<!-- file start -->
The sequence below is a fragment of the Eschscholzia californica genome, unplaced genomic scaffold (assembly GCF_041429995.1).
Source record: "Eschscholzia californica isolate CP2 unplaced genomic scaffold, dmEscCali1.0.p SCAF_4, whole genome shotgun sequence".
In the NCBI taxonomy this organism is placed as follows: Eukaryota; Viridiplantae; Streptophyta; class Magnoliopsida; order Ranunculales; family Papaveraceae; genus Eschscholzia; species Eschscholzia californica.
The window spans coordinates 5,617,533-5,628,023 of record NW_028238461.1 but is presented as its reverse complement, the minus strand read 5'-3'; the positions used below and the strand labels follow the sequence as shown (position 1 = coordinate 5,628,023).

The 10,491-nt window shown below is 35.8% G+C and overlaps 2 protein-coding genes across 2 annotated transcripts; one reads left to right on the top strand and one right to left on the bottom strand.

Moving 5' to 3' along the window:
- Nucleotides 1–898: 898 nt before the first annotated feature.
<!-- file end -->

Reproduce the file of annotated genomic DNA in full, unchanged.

The sequence below is a fragment of the Eschscholzia californica genome, unplaced genomic scaffold (assembly GCF_041429995.1).
Source record: "Eschscholzia californica isolate CP2 unplaced genomic scaffold, dmEscCali1.0.p SCAF_4, whole genome shotgun sequence".
In the NCBI taxonomy this organism is placed as follows: Eukaryota; Viridiplantae; Streptophyta; class Magnoliopsida; order Ranunculales; family Papaveraceae; genus Eschscholzia; species Eschscholzia californica.
The window spans coordinates 5,617,533-5,628,023 of record NW_028238461.1 but is presented as its reverse complement, the minus strand read 5'-3'; the positions used below and the strand labels follow the sequence as shown (position 1 = coordinate 5,628,023).

The 10,491-nt window shown below is 35.8% G+C and overlaps 2 protein-coding genes across 2 annotated transcripts; one reads left to right on the top strand and one right to left on the bottom strand.

Moving 5' to 3' along the window:
- Nucleotides 1–898: 898 nt before the first annotated feature.